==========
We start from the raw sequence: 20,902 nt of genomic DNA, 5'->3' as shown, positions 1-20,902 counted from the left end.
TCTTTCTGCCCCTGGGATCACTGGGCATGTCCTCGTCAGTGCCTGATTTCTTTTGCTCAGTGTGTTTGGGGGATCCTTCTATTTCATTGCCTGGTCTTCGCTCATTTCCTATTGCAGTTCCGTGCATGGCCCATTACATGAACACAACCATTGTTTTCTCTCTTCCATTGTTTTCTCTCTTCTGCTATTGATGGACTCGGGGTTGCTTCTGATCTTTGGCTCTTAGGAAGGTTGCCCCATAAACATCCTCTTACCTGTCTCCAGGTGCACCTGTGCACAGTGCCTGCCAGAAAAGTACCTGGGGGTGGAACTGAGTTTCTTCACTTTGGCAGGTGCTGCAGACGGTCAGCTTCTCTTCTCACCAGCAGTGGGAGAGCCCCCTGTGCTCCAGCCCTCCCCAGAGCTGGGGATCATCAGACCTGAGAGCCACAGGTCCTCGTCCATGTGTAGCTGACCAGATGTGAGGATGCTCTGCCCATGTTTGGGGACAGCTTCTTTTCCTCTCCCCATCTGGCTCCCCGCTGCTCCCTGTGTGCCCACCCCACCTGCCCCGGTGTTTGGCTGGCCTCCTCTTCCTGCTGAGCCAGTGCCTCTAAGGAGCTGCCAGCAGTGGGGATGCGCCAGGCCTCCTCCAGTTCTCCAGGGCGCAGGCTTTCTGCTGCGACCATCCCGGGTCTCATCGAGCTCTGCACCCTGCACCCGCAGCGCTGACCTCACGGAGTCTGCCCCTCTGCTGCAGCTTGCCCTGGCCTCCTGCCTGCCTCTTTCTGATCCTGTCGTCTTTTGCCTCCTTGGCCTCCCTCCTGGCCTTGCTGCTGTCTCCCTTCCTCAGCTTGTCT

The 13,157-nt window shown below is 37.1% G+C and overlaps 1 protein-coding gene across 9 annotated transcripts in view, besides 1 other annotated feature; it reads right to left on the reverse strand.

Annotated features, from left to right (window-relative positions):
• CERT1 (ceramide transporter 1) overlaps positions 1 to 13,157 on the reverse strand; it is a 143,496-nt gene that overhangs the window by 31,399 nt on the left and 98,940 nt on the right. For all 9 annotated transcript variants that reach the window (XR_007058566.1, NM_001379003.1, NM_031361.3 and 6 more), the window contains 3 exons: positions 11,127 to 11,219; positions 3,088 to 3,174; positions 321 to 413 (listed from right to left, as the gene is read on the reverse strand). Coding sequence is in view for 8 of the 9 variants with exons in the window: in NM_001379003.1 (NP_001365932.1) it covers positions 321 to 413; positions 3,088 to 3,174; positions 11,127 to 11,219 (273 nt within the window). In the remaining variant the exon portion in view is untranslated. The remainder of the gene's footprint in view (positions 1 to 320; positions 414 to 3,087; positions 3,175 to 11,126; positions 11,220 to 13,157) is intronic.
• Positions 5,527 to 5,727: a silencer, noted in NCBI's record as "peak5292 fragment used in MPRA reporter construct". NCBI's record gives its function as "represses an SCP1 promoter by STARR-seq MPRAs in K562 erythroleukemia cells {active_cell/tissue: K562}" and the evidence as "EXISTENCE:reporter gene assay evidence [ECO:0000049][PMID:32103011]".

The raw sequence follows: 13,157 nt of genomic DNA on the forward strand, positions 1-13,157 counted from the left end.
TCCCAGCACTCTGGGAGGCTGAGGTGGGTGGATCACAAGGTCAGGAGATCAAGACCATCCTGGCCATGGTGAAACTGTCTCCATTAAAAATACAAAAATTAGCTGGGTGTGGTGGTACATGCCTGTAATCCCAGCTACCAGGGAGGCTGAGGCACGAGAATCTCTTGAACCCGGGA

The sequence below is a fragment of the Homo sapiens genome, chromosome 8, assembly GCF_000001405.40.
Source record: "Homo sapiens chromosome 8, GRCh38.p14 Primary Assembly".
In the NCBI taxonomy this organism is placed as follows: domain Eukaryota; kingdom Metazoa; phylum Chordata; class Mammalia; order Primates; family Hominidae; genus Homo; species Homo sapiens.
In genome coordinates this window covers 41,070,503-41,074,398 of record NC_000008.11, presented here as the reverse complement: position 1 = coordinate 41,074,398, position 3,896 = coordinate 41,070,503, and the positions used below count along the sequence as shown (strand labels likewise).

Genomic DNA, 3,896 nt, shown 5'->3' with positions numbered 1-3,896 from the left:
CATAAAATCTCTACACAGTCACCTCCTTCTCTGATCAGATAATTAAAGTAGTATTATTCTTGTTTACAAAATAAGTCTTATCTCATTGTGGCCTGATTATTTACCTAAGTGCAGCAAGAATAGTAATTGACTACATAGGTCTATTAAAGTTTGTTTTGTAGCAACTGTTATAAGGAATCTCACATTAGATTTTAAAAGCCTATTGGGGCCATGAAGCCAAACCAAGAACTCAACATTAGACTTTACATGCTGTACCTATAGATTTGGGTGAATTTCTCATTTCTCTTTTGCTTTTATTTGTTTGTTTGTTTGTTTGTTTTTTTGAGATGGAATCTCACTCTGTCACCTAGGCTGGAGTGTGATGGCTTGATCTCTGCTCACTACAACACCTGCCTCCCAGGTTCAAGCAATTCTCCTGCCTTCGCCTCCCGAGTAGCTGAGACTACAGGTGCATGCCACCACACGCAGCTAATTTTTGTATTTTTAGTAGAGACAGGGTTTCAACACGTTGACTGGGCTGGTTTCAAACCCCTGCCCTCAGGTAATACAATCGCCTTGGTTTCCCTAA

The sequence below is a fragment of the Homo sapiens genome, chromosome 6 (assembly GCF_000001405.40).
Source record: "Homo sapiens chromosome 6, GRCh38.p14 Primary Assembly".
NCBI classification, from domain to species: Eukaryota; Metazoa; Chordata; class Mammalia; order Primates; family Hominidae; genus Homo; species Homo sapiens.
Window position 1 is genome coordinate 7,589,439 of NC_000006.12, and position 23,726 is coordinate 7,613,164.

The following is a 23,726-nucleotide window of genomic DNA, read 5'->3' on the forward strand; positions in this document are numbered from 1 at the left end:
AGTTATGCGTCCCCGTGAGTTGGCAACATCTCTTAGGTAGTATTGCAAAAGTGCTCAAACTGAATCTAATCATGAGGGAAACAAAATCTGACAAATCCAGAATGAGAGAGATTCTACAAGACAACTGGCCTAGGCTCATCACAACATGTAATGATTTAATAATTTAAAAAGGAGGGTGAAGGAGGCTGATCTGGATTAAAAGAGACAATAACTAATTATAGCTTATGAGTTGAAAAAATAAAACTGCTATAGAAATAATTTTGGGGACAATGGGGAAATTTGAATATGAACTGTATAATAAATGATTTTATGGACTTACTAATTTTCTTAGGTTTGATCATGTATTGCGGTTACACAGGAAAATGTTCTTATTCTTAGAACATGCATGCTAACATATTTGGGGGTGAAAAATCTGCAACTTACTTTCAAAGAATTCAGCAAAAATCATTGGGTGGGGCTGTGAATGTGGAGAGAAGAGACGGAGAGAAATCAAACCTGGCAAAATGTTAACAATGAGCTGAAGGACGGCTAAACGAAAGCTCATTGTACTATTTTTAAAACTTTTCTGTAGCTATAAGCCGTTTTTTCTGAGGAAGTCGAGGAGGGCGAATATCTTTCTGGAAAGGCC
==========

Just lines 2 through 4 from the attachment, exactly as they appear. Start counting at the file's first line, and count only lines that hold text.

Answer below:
TCTTTCTGCCCCTGGGATCACTGGGCATGTCCTCGTCAGTGCCTGATTTCTTTTGCTCAGTGTGTTTGGGGGATCCTTCTATTTCATTGCCTGGTCTTCGCTCATTTCCTATTGCAGTTCCGTGCATGGCCCATTACATGAACACAACCATTGTTTTCTCTCTTCCATTGTTTTCTCTCTTCTGCTATTGATGGACTCGGGGTTGCTTCTGATCTTTGGCTCTTAGGAAGGTTGCCCCATAAACATCCTCTTACCTGTCTCCAGGTGCACCTGTGCACAGTGCCTGCCAGAAAAGTACCTGGGGGTGGAACTGAGTTTCTTCACTTTGGCAGGTGCTGCAGACGGTCAGCTTCTCTTCTCACCAGCAGTGGGAGAGCCCCCTGTGCTCCAGCCCTCCCCAGAGCTGGGGATCATCAGACCTGAGAGCCACAGGTCCTCGTCCATGTGTAGCTGACCAGATGTGAGGATGCTCTGCCCATGTTTGGGGACAGCTTCTTTTCCTCTCCCCATCTGGCTCCCCGCTGCTCCCTGTGTGCCCACCCCACCTGCCCCGGTGTTTGGCTGGCCTCCTCTTCCTGCTGAGCCAGTGCCTCTAAGGAGCTGCCAGCAGTGGGGATGCGCCAGGCCTCCTCCAGTTCTCCAGGGCGCAGGCTTTCTGCTGCGACCATCCCGGGTCTCATCGAGCTCTGCACCCTGCACCCGCAGCGCTGACCTCACGGAGTCTGCCCCTCTGCTGCAGCTTGCCCTGGCCTCCTGCCTGCCTCTTTCTGATCCTGTCGTCTTTTGCCTCCTTGGCCTCCCTCCTGGCCTTGCTGCTGTCTCCCTTCCTCAGCTTGTCT

The 13,157-nt window shown below is 37.1% G+C and overlaps 1 protein-coding gene across 9 annotated transcripts in view, besides 1 other annotated feature; it reads right to left on the reverse strand.

Annotated features, from left to right (window-relative positions):